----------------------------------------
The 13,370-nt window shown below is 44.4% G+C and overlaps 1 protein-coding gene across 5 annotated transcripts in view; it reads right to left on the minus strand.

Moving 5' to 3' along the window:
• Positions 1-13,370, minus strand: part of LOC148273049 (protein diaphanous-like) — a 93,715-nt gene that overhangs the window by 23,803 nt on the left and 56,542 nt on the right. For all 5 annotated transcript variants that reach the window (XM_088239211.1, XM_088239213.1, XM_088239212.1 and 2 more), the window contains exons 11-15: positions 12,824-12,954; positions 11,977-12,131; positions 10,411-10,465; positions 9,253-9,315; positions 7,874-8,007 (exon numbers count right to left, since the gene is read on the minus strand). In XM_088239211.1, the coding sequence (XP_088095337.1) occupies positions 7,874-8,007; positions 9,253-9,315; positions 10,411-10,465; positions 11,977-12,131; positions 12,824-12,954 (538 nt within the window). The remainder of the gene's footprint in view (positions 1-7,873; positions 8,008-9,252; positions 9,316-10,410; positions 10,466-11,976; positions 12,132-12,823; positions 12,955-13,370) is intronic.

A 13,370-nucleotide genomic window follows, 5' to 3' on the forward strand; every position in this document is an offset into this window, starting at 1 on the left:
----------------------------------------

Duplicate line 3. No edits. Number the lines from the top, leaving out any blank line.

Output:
• Positions 1-13,370, minus strand: part of LOC148273049 (protein diaphanous-like) — a 93,715-nt gene that overhangs the window by 23,803 nt on the left and 56,542 nt on the right. For all 5 annotated transcript variants that reach the window (XM_088239211.1, XM_088239213.1, XM_088239212.1 and 2 more), the window contains exons 11-15: positions 12,824-12,954; positions 11,977-12,131; positions 10,411-10,465; positions 9,253-9,315; positions 7,874-8,007 (exon numbers count right to left, since the gene is read on the minus strand). In XM_088239211.1, the coding sequence (XP_088095337.1) occupies positions 7,874-8,007; positions 9,253-9,315; positions 10,411-10,465; positions 11,977-12,131; positions 12,824-12,954 (538 nt within the window). The remainder of the gene's footprint in view (positions 1-7,873; positions 8,008-9,252; positions 9,316-10,410; positions 10,466-11,976; positions 12,132-12,823; positions 12,955-13,370) is intronic.